Life as a scientist in South-East Asia
From Cambodia to Singapore, Shiow Chin Tan finds the situation for scientists varies enormously across South-East Asia.
Irrigation innovations, climate change impacts, flu epidemics, rice research, neglected diseases, biofuels — South-East Asian scientists are not short of challenges, so why isn't science always a popular career choice?
When I travelled around the region, as part of my IDRC–SciDev.Net Science Journalism Award, I found a huge range of attitudes towards science. One of the most common problems for scientists was money.
For example in Cambodia, Chan Roath, director of the Department of Research in the Ministry of Education, said that a government researcher's salary does not even cover basic expenses.
"The government staff salary cannot support a family. Most scientists have to take up a second job to help make a living," he said.
For many Cambodian scientists, including Chan Roath himself, this second job is teaching general science at one of the many private colleges that have sprung up in Phnom Penh.
Others do consultancies on the side. About five per cent are fortunate enough to work directly with international agencies, which pay much better salaries.
In the Philippines, where earning a living as a scientist is not as acute a problem as in Cambodia, many still shy away from research careers because they do not pay as well as a job in other fields.
The same situation occurs in Malaysia. One senior lecturer at a public university said that most of his promising Masters students prefer to look for a private sector job rather than pursuing a PhD.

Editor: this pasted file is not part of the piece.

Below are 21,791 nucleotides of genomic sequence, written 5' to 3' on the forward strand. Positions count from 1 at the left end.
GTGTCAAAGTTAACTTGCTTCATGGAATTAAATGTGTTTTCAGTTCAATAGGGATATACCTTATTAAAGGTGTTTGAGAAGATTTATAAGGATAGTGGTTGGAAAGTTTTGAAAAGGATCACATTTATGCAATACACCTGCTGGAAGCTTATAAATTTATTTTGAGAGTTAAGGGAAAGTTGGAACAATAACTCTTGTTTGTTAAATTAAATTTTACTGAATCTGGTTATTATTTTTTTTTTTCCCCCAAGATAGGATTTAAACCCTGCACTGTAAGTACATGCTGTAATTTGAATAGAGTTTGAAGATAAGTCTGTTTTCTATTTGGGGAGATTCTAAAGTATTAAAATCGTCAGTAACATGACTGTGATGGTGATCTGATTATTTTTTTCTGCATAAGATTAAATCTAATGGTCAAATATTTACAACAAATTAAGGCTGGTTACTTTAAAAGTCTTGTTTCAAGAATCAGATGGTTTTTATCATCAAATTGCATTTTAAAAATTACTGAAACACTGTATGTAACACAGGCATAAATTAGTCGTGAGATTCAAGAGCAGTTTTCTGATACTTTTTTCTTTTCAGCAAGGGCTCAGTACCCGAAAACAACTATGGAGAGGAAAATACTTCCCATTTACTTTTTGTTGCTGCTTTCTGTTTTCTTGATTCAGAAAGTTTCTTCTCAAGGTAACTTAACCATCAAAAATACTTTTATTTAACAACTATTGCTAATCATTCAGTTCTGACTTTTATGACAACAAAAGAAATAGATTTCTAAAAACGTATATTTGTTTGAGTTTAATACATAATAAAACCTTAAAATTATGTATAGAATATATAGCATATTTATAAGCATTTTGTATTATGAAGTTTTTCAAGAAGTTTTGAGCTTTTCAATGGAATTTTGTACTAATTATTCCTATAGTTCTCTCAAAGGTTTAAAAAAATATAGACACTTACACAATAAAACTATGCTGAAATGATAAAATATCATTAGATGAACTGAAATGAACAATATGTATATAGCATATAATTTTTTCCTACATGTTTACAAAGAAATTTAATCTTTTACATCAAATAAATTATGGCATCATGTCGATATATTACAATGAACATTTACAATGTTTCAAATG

"I have to lure them with a research assistant position, which comes with pay, and even then I still have to persuade them to continue their studies," he said, explaining "many graduates simply want to start earning money as soon as possible".Clearly, scientists are highly thought of here. That, in itself, must surely be part of the reason for Singapore's success.
In the Philippines, many still shy away from research careers
Studying costs money
And it can be expensive to study. Ruby Cristobal, an officer with the Science Education Institute (SEI) in the Philippines' Department of Science and Technology, pointed to a 2003 study revealing that lots of interest in science and mathematics among high school students had not translated into college entries.
One reason, she said, is the higher cost of taking up a science course in college. In an effort to address this issue, the government has provided about 200 million Philippine pesos (US$4.1 million) for science and technology scholarships since 2007.
Yet even with full scholarships provided, Alice Asuncion, SEI scholarship and training division chief, said uptake has been poor.
"The applicants look at the money. For example, our physics BSc scholarship was undersubscribed, but when we increased the monthly stipend last year we suddenly had a lot of applicants."
Lack of resources
But salary is only part of the problem. Science resources are also in short supply.
In Cambodia, the deficiency is so acute that science undergraduates at the Royal University of Phnom Penh are taught only theory — there is barely enough in the budget to run one laboratory per department of the university's science faculty.
Hang Chan Thon, dean of the science faculty, said that promising undergraduates have to be sent on scholarships to Thailand to obtain practical laboratory experience and to learn how to conduct proper research.
"There is not a lot of research in science because of a lack of resources. Labs are too expensive to maintain, and we also lack human resources, especially PhDs," he said.
And he cites himself as an example. Even though he is dean of the science faculty, he holds only a Masters degree from Vietnam.
Larry Strange, director of the Cambodia Development Research Institute, agrees, saying:
"There is not yet a strong culture of research here. The universities have good people, but very poor resources and very limited experience in designing and implementing experiments."